The vigilante group of self-ordained decency defenders is another manifestation of the suppression and censorship syndrome in our life. The American Library Association has remarked on the “silly season” when censorship becomes the concern of groups from one end of the country to the other, with particular virulence in the South. A recent example from the art field took place in Tucson, Arizona, and serves to point out the power of such blind attacks. The 13th Annual Tucson Festival Art Show was juried by a well-qualified art professional, Dr. Thomas Leavitt, Director of the Pasadena (California) Art Museum. A painting, “Self Portrait with Martini,” by Jack Stuck, a Los Angeles painter, was accepted for the exhibition. The work depicts a left profile of a male figure, nude, holding a cocktail glass in the right hand. Dr. Leavitt told the local paper in response to a telephone inquiry, that “I don’t think the human anatomy is any great secret.” “(It) . . . was a work of quality and as a work of art it certainly qualified for the exhibit. I considered the painting a very intriguing and competent work of art.” A Tucson matron, Mrs. Violet Dilley, long-distance telephone operator, didn’t agree. Mrs. Dilly claimed that she “. . . had seen plenty of nude art in galleries and other public places but nothing as repulsive as this.” She made a citizen’s complaint to police asking that the painting be suppressed from public view. The City Prosecutor, Frank Ellig, said later, “I believe you’d have to use your imagination pretty hard (to make the painting appear obscene).” A storm of controversy developed around the painting. As usual the columns of news prose did not serve to illuminate the issue but were uniformly hostile to the work of art. At no point did Voltaire’s dictum, that while he disagreed with his opponent he would defend to the death his right to be heard, become raised in the discussion. The value of free speech, the meaning of artistic expression as a human activity protected by the free speech provisions of the State and Federal constitutions, went undiscussed. The newspapers which would logically be expected to defend the first amendment were absolutely silent on the real issue. In this case the alarming provincial vigilante movement was defeated with reference to Mr. Stuck’s painting but the effect was harmful and the issue was never clarified. The artist’s freedom of expression had been cast in shadow. The esthetic freedom of the exhibitor and judge had been seriously questioned. The right of the citizenry to see and judge had been diminished.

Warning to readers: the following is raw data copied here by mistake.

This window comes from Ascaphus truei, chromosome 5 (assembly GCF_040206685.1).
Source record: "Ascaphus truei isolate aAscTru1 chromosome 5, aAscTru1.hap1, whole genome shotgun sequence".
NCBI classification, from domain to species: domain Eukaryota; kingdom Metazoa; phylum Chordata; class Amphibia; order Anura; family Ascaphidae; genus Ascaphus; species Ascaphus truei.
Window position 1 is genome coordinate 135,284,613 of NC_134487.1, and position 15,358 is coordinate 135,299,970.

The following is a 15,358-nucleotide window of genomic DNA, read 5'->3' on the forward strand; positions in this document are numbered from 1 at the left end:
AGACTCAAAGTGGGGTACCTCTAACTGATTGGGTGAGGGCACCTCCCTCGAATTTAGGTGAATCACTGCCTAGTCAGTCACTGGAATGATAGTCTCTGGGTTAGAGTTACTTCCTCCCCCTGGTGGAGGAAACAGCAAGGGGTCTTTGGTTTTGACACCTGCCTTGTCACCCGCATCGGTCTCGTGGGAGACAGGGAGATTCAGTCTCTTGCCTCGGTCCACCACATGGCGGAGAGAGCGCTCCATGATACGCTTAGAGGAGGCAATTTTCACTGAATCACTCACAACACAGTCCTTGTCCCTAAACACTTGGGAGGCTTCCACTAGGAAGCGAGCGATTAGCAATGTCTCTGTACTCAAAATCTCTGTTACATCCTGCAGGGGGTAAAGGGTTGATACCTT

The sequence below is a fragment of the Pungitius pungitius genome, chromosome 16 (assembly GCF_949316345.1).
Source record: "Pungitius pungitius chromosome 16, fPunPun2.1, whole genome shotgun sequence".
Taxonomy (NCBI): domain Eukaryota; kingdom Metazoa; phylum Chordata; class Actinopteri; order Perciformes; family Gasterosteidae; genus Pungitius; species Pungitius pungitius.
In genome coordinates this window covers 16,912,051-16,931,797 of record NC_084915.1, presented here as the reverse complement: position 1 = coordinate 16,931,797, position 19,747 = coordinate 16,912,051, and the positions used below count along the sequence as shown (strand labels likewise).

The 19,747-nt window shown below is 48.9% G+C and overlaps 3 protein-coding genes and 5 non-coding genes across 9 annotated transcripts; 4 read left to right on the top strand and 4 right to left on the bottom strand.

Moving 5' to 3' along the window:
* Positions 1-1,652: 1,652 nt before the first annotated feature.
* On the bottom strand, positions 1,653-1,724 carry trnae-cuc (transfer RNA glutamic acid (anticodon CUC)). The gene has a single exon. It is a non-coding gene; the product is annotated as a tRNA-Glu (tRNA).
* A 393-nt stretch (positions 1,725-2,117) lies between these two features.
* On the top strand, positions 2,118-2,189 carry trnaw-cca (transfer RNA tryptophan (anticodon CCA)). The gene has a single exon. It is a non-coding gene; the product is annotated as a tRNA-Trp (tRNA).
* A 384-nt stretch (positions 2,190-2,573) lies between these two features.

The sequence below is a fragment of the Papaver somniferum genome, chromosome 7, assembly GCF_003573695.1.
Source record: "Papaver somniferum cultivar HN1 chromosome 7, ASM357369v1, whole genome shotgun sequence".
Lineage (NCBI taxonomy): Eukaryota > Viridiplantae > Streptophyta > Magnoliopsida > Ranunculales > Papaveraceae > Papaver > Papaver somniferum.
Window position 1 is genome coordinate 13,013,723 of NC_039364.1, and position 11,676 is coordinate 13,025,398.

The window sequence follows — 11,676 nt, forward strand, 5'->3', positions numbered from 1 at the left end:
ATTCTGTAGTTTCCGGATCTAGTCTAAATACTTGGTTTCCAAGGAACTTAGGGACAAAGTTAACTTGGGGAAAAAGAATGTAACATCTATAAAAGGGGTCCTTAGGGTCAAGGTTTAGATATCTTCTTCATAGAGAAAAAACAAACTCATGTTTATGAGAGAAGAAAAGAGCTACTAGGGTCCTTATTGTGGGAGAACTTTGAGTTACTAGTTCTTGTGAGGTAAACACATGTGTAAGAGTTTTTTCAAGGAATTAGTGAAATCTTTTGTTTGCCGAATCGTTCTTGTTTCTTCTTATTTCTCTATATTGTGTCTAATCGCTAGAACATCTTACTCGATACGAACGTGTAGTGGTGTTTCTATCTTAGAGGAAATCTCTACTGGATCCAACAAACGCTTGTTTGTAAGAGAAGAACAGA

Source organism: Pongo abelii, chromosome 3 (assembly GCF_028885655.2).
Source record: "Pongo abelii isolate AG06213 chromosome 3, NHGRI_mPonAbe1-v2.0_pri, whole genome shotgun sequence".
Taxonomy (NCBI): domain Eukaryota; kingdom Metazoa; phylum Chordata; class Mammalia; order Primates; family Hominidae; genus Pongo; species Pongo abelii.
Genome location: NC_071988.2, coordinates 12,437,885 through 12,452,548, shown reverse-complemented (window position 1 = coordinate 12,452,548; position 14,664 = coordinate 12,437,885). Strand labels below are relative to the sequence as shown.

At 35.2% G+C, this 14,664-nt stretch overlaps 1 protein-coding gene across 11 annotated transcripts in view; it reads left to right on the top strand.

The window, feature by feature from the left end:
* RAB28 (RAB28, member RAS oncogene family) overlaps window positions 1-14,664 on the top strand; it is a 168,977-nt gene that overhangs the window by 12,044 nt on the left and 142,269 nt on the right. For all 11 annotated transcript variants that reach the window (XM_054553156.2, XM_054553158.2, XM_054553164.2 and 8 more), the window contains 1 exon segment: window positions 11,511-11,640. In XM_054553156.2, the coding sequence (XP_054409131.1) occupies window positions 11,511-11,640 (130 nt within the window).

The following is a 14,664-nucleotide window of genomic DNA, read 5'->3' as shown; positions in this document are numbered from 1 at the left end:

In another area, the social and political vigilante groups attacked the Refregier murals at the Rincon Annex of the San Francisco Post Office, some years ago. Their battle cry was a claim that the artist was “Communist inspired” because his historic al murals depicted a not entirely flattering series of references to the development of the Bay city. Such subject matter as the incidents surrounding the Civil War, the persecution of the Chinese, the 1934 general strike and the founding of the United Nations in San Francisco were criticized. After repeated attacks the murals are still in place, but the issue has never been resolved. The public was never adequately informed that the artist was duly selected through competition, was given certain freedoms in the commission, and after approval of the working drawings, he executed the work in a thoroughly professional manner. Unless these challenges to artistic liberties are turn ed into object lessons and case law defenses, each lunatic attack must be met individually by the artist concerned. Here he is at his weakest, his most vulnerable. Artists must secure adequate protections through the courts if they are to enjoy the kind of growing independence achieved by the writer, bookseller and publisher.

The impact of censors and suppression groups is hard to evaluate because most often they operate through “gentlemen’s agreements” and on a private basis, outside of the public eye. Community pressure on newsstands to remove the “girlie” magazines and the paperback novels questioned by proper ladies is a widely recognized tool of thought suppression. Its effectiveness is hard to evaluate and the possibility of such cases reaching the courts is minimal. For example, in the art of painting, a celebrated and important mural by David Alfaro Siqueiros was executed in 1932 in the Olvera Street Mexican settlement in Los Angeles. This mural has been painted out as the result of pressure on the owner arising from the so-called radical politic s of the artist.